Tokens. The Future of Money in the Age of the Platform, by Rachel O’Dwyer, a writer and a lecturer in Digital Cultures in the National College of Art and Design, Dublin. Published by Verso.
This book is about things that are almost but not quite money. Phone credit, shares, gift vouchers, NFTs, game tokens, loyalty points, customer data, etc. Although they are not money, tokens are now used to pay wages, reward, track purchases and to programme and specify the terms of financial access and inclusion. Amazon pays some Mechanical Turk workers in Amazon Gift Cards. Foreign remittances are sent via phone credit. Online games trade in multiple virtual currencies that have real-world value. Coined tweets and digital memes are sold for thousands. The Chinese WeChat and Alibaba operate the payments systems that are used by Chinese citizens and the data produced by their activities is used to underwrite credit. Tokens can go even further. They can also build up your reputation as a gamer, they can troll or celebrate, discriminate, stalk a person or control a user’s behaviour.
Simon Denny, Backdated NFT/ Cryptokitty Display Hardware Wallet Replica (Celestial Cyber Dimension), 2018, 2019, 2021
Kevin Abosch, Forever Rose, 2018
Jonathan Harris, One £20 from a £100 burn which took place on 22nd September 2017 in Leicester, England. Serial number unknown
Tokens might not be real money but they have very tangible social consequences. They allow the platform to be an employer without appearing to employ, to pay piece wages and process payments without having to meet the legal requirements associated with either and to make even more precarious the financial situation of invisible workers.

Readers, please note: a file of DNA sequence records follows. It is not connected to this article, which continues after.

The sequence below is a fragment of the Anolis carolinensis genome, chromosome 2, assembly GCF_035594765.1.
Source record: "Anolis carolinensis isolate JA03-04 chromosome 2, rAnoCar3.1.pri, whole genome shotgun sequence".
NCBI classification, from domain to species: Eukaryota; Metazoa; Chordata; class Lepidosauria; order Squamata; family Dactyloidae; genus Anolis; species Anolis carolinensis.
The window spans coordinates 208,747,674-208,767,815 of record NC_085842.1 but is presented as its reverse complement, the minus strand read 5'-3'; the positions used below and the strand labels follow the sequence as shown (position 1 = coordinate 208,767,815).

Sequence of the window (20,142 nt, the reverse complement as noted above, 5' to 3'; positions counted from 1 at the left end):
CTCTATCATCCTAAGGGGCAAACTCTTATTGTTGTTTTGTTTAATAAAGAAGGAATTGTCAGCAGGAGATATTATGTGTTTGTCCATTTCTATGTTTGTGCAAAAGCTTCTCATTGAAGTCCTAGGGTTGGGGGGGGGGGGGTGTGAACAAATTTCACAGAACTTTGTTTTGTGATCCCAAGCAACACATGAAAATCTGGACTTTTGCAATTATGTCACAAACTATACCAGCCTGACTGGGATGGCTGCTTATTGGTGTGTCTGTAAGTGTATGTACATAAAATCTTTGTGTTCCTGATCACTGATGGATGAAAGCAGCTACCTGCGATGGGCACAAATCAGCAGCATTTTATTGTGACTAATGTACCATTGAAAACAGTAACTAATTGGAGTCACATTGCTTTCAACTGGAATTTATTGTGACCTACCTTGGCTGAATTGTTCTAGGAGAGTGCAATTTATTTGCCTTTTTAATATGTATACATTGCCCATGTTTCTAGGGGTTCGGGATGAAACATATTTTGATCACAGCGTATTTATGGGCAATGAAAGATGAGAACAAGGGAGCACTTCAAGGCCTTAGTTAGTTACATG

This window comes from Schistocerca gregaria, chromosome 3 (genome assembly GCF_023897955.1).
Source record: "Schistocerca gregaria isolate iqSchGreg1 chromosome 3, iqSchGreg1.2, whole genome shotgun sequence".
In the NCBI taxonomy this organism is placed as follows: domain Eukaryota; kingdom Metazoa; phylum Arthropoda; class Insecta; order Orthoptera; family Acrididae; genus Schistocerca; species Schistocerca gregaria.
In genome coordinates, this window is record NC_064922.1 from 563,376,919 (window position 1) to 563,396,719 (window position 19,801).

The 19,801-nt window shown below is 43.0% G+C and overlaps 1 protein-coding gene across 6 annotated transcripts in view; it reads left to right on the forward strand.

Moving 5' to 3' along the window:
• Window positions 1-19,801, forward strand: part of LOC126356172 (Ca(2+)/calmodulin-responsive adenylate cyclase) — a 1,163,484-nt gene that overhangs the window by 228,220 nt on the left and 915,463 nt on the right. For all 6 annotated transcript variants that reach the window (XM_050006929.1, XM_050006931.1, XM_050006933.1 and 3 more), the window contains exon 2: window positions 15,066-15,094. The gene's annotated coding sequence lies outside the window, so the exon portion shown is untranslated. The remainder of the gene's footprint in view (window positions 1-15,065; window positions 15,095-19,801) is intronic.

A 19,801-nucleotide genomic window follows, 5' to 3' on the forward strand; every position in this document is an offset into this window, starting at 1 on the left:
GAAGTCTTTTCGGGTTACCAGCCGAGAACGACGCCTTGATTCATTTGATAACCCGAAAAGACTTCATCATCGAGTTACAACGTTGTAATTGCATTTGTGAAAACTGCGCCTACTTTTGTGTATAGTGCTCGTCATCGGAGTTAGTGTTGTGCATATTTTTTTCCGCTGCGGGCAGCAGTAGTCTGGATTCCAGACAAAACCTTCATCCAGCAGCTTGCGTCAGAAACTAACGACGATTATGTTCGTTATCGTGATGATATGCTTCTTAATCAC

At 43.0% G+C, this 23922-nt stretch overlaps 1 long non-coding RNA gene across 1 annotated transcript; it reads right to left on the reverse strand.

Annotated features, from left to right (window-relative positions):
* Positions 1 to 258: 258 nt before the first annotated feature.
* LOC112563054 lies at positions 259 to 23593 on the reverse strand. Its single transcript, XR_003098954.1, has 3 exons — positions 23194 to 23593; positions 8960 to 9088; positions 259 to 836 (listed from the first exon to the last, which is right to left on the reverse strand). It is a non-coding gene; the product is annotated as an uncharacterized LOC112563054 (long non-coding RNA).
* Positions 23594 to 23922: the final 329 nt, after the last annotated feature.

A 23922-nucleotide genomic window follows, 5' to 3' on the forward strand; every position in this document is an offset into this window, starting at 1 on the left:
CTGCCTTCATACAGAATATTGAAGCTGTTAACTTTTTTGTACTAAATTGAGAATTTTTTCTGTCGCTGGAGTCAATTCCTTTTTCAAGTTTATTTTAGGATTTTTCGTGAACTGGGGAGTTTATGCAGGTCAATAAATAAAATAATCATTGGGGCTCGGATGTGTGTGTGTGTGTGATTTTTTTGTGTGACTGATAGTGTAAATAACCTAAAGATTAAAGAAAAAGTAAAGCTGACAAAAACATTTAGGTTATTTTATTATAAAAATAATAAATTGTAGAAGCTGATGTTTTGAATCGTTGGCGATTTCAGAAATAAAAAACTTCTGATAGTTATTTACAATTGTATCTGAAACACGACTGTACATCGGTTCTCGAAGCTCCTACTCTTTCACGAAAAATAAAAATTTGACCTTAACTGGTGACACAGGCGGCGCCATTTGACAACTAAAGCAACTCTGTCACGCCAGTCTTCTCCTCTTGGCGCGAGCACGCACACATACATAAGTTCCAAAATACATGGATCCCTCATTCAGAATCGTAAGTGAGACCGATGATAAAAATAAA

O’Dwyer’s book not only investigates the consequences of online platforms that act as new banks, it also raises fascinating questions about the future of money. Will money be programmable and tied to specific conditions in years to come? Who will produce and manage these scripts going forward – the state, the platform or a decentralised community? Can we design tokens that bring care for others or the planet into the economy? Are tokens doomed to operate in silos or will interoperability ever be possible? Will we be able to re-appropriate and customise to our own needs programmable tokens?
Yves Klein, Zones of Immaterial Pictorial Sensibility, 1962
Hito Steyerl, Duty-Free Art, 2016
Picasso, Fillette au béret, 1964. The first tokenized Picasso presented on the public blockchain
I knew almost nothing about tokens when I opened the book and yet I found it very enjoyable. Arcane concepts become crystal clear, texts are nuanced and O’Dwyer’s opinions leave no space for ambiguity. She has a great sense of humour and a genuine curiosity for tokens. I particularly loved how she mixes robust academic knowledge with personal experiences and anecdotes from history, art and news stories.
Reading this book is like being a roller coaster. One moment you smile at the author’s assessment of cryptobro events. Next, it is about the multibillion-dollar market economy of sperm and egg donation or about charities turning the poor into test subjects for future surveillance. Throughout the pages, you meet Jean-Paul Sartre, Margaret Atwood, The Catalan Robinhood, Yves Klein (whose Zones of Immaterial Pictorial Sensibility is compared to Decentraland), art dealer Stefan Simchowitz tokenising Ibrahim Mahama’s Outside of Borders installation, prison guards forcing Chinese inmates to gold farm in twelve-hour shifts, an unfortunate art collector whose very tangible Dan Flavin sculpture lost its value when its certificate of authenticity was burnt in a fire and First Nations people considering the possibility of opening an Indigenous cultural embassy in the metaverse to avoid the land grabs that characterise the imperial world order.